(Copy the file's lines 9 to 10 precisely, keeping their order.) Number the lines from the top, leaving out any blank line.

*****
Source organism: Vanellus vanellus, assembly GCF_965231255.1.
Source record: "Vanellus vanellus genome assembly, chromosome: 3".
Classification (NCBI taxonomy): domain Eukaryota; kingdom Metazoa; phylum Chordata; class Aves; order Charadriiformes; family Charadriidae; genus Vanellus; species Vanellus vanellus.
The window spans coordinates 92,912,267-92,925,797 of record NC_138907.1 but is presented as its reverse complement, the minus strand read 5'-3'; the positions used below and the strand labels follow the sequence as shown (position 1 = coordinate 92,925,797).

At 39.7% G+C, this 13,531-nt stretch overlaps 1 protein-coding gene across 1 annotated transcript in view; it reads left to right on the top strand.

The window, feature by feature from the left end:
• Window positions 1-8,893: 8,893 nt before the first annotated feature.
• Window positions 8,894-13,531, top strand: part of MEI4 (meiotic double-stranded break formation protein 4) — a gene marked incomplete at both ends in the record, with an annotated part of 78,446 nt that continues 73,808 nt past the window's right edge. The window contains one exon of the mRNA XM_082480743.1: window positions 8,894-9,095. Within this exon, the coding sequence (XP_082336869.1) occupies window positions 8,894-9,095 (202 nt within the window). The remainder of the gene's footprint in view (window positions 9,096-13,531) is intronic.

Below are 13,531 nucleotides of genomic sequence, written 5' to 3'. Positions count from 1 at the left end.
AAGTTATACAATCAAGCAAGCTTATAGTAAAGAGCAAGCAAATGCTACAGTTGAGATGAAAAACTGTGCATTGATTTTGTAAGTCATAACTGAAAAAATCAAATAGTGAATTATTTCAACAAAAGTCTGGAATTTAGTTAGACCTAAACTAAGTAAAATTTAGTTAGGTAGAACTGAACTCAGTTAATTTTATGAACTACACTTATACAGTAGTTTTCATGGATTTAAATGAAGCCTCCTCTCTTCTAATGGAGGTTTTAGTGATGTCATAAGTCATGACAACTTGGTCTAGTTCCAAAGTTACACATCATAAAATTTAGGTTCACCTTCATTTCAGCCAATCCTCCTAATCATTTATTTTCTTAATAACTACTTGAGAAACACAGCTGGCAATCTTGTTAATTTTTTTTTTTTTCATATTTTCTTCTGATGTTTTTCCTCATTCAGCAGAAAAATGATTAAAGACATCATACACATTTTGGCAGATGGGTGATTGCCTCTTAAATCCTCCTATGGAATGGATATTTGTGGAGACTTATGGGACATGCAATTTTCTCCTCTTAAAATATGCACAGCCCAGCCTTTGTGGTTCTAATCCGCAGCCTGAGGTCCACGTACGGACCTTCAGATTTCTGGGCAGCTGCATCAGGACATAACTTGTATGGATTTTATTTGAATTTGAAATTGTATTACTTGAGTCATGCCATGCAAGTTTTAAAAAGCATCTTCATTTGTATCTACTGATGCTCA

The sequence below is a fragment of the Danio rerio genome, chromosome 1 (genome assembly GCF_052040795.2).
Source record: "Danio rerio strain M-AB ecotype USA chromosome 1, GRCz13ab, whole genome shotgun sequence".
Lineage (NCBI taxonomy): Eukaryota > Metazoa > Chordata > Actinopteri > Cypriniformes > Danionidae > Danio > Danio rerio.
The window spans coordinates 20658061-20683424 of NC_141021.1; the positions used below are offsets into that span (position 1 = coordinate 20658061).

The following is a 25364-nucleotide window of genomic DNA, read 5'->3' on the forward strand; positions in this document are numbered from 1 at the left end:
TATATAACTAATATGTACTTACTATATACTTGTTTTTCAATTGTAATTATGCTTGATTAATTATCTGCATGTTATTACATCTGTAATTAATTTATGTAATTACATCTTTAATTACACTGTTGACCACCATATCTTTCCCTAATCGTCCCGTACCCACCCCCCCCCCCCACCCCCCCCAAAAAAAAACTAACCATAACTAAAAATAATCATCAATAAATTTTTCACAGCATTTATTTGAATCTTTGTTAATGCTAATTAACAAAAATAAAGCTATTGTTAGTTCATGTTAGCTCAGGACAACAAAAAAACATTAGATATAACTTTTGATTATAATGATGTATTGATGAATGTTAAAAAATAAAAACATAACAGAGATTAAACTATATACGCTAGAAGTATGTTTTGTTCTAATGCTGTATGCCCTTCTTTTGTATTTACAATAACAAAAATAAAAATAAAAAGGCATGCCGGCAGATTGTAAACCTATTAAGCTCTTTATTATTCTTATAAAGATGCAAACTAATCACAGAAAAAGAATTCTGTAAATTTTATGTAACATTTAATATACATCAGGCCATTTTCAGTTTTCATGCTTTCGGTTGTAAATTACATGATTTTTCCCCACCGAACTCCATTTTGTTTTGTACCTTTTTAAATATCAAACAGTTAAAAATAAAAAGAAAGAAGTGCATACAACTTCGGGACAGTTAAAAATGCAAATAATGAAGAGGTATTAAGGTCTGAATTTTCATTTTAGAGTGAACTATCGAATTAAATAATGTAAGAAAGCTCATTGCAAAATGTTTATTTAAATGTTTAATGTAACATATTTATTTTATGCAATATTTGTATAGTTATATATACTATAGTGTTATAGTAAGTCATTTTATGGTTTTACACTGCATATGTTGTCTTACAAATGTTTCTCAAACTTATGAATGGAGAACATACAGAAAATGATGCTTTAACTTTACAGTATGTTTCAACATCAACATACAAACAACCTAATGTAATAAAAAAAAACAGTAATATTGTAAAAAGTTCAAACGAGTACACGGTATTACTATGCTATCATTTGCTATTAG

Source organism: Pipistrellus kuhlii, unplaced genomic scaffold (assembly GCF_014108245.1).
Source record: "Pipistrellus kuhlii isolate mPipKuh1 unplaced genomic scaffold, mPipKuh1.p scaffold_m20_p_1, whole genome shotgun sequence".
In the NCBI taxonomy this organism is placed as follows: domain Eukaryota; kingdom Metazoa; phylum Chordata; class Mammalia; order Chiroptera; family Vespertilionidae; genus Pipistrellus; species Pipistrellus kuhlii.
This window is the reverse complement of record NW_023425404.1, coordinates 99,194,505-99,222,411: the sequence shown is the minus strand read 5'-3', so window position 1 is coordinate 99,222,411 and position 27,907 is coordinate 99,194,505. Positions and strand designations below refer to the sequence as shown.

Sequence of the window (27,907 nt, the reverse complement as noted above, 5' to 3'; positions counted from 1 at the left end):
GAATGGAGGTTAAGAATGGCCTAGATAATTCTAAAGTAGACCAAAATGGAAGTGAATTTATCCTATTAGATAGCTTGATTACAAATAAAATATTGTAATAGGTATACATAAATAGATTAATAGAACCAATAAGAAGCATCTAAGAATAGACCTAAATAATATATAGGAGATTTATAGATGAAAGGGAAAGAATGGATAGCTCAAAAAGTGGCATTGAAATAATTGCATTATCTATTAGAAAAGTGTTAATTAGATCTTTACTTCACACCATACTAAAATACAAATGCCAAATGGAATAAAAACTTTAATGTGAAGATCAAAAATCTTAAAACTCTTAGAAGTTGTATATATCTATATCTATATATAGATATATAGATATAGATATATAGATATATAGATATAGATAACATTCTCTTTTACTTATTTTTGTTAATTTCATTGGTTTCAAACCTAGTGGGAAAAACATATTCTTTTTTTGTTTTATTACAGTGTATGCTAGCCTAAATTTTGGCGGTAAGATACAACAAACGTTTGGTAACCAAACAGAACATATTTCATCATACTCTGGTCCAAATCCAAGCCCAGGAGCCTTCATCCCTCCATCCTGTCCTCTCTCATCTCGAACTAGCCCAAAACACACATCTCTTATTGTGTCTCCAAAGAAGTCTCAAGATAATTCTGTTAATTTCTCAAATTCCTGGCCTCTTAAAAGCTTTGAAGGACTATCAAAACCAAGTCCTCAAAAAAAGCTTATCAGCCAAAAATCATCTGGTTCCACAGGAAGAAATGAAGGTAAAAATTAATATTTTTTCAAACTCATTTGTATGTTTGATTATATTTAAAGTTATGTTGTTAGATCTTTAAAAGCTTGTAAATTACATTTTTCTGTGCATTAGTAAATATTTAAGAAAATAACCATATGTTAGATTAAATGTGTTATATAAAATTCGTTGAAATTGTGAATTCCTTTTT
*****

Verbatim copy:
Below are 13,531 nucleotides of genomic sequence, written 5' to 3'. Positions count from 1 at the left end.
AAGTTATACAATCAAGCAAGCTTATAGTAAAGAGCAAGCAAATGCTACAGTTGAGATGAAAAACTGTGCATTGATTTTGTAAGTCATAACTGAAAAAATCAAATAGTGAATTATTTCAACAAAAGTCTGGAATTTAGTTAGACCTAAACTAAGTAAAATTTAGTTAGGTAGAACTGAACTCAGTTAATTTTATGAACTACACTTATACAGTAGTTTTCATGGATTTAAATGAAGCCTCCTCTCTTCTAATGGAGGTTTTAGTGATGTCATAAGTCATGACAACTTGGTCTAGTTCCAAAGTTACACATCATAAAATTTAGGTTCACCTTCATTTCAGCCAATCCTCCTAATCATTTATTTTCTTAATAACTACTTGAGAAACACAGCTGGCAATCTTGTTAATTTTTTTTTTTTTCATATTTTCTTCTGATGTTTTTCCTCATTCAGCAGAAAAATGATTAAAGACATCATACACATTTTGGCAGATGGGTGATTGCCTCTTAAATCCTCCTATGGAATGGATATTTGTGGAGACTTATGGGACATGCAATTTTCTCCTCTTAAAATATGCACAGCCCAGCCTTTGTGGTTCTAATCCGCAGCCTGAGGTCCACGTACGGACCTTCAGATTTCTGGGCAGCTGCATCAGGACATAACTTGTATGGATTTTATTTGAATTTGAAATTGTATTACTTGAGTCATGCCATGCAAGTTTTAAAAAGCATCTTCATTTGTATCTACTGATGCTCA